No spin loop

Table Tennis Strokes and Technique

Last updated 5 years ago

Simon Lewis

Simon Lewis Asked 11 years ago

Dear PingSkills,
I recently watched a game at my local club between two good players. One player looped the ball, and the opponent went to block the ball back. However, the ball died, and went straight into the net off the block. The blocker then went on to say, "there was nothing on it!"... is this possible? Is it possible to loop a ball with little or no spin? I know it is easy enough to put more spin on a loop, but how is it possible to put less spin on the ball, and know it will still go over? For me, I read the spin, and put the right amount of top spin on the ball to get it back on the table. For me, putting on the right amount of top spin is a necessity to get the ball back, not something I can pick and choose. Yes, I could put more on if need be, but surely not less? Is this not the case for everyone else?

Alois Rosario

Alois Rosario Answered 11 years ago

Hi Simon,

This is what we call a no spin loop or an old term was the "Baby Elephant" loop.  Even though we call it a no spin loop, it really is a less spin loop. There will still be some spin but less than the blocker is expecting.

The looper adjusts the angle of his bat by opening it up rather than closing it.  By opening up the angle you don't need to brush the ball to lift it over the net.  This will mean there is less spin on the ball.  So you are working with the angle of your bat rather than the brushing action.

This is a good variation to practice if you can because it can lead to a lot of errors by the blocker. Remember more spin and speed is not always better, variation is the key.


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Thoughts on this question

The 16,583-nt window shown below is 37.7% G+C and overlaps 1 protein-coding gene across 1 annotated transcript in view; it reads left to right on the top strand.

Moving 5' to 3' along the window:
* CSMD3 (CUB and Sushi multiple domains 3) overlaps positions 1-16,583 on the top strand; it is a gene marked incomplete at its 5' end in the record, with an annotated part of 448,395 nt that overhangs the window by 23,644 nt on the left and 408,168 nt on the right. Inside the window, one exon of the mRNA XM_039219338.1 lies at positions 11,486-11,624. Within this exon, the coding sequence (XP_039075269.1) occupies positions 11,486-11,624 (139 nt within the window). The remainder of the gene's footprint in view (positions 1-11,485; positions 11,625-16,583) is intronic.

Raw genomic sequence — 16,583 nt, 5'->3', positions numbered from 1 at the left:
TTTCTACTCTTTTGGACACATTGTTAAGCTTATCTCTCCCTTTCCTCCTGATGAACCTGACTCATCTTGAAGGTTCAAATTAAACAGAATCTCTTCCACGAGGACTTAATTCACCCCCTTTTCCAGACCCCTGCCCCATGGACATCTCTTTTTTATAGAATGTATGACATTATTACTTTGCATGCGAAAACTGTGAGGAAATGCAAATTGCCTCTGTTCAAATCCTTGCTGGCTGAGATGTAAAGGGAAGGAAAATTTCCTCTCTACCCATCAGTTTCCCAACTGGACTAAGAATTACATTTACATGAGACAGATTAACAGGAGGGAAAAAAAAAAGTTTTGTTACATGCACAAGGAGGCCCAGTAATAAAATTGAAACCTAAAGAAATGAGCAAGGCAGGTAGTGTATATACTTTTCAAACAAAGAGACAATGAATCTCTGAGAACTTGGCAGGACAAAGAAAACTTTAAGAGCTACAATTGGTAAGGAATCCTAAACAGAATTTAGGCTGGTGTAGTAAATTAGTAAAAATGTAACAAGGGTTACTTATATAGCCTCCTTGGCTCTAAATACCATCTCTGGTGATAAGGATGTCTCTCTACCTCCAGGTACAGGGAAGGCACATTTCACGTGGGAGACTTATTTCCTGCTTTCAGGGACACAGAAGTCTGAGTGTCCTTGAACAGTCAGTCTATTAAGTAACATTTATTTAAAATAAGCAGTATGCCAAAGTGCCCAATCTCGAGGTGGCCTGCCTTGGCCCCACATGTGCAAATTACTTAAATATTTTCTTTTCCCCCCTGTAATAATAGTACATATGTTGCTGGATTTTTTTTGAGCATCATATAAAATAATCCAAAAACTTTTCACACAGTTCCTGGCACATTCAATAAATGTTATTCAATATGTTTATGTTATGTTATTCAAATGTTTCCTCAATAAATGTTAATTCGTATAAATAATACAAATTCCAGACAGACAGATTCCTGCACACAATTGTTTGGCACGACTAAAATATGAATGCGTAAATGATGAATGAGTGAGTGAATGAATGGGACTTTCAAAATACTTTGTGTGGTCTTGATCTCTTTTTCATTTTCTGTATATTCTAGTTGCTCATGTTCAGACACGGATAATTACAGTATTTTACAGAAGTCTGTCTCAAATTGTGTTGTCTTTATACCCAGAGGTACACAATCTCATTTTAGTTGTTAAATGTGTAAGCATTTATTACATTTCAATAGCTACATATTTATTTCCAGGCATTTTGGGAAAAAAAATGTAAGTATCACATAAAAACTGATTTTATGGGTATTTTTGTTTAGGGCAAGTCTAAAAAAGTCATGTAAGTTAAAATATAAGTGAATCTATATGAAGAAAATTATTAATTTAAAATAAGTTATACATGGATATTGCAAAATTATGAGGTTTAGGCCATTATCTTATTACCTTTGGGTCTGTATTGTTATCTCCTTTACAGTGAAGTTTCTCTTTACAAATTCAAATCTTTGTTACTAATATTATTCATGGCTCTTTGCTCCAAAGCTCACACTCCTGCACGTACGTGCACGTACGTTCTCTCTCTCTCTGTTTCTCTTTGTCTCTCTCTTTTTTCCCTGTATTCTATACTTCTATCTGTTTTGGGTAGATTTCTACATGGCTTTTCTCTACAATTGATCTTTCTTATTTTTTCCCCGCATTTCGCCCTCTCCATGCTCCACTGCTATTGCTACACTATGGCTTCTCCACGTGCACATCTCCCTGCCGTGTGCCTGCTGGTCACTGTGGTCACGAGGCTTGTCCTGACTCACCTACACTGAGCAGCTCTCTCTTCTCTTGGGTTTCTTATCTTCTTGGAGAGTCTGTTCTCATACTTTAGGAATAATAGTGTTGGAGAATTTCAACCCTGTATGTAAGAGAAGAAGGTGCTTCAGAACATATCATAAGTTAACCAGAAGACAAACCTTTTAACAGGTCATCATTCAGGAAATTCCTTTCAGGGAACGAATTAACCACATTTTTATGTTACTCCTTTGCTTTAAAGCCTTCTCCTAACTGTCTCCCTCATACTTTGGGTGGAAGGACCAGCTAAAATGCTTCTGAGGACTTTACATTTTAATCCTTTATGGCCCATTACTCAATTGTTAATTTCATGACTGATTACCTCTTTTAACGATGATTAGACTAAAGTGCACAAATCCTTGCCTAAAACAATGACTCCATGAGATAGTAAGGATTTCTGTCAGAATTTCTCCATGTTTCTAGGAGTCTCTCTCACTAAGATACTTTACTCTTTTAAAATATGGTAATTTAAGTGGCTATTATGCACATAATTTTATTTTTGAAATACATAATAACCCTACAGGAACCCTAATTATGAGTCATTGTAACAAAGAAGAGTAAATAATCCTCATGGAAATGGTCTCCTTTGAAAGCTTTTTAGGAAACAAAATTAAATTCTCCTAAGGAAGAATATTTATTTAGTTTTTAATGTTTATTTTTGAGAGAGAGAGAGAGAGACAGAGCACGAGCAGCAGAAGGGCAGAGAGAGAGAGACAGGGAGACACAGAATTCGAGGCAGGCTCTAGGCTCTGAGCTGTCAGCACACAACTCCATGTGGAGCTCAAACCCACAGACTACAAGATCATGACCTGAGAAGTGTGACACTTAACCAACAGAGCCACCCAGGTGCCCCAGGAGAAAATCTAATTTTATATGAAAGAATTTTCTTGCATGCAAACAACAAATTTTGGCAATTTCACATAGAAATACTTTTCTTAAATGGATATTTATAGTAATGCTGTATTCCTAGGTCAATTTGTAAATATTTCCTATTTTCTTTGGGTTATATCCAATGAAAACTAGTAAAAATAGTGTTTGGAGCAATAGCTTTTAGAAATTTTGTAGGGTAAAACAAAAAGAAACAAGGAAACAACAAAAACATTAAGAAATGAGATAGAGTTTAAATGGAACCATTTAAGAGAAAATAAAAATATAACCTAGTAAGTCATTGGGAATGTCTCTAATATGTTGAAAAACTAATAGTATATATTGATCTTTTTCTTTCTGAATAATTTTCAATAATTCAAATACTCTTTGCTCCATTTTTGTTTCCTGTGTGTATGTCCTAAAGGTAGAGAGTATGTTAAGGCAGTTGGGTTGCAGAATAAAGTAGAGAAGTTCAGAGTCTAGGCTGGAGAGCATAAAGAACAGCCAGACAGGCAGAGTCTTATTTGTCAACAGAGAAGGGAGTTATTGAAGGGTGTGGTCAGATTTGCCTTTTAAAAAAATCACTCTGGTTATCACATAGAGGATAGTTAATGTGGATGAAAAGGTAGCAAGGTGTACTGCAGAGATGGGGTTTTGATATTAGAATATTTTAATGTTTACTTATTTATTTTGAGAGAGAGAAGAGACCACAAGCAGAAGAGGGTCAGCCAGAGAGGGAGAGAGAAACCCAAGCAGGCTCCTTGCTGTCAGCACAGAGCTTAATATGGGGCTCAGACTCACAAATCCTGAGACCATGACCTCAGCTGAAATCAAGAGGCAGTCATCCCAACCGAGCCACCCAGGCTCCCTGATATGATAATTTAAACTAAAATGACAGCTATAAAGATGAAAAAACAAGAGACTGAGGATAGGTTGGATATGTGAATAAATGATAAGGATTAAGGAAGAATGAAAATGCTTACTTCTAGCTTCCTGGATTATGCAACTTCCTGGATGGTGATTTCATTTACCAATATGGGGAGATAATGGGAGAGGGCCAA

Paul Johnson

Paul Johnson Posted 11 years ago

Great video guys! I really like the better quality camera and slo mo footage. Keep up the great work!

Jeff Plumb

Jeff Plumb from PingSkills Posted 11 years ago

Thanks Paul. 

andrew brand

andrew brand Posted 11 years ago

interesting shot, i never heard of this one. it looks like a normal loop especially the finish position.


Alois Rosario

Alois Rosario from PingSkills Posted 11 years ago

It can be really effective especially against someone who is a good blocker and likes the ball coming at them fast.

Jon Ferguson

Jon Ferguson Posted 7 years ago

I played a very good player some time ago who used this technique, which he mixed up with very spinny loops. He disguised the no (low) spin shot by using the same arm movements as the spinny loop, ie., the same follow through- he only changed the bat angle.  You had to really focus on the moment of contact, and watch him carefully, to even have a chance. I've seen him win games 11-5 / 11-6 multiple times against blockers, just using this deception. Well worth investigating!

Barmaley Barmaleev

Barmaley Barmaleev Posted 7 years ago




What is the box banded on your right elbow on this video?

Jeff Plumb

Jeff Plumb from PingSkills Posted 7 years ago

@Bramaley - that's actually the microphone we were using at the time.

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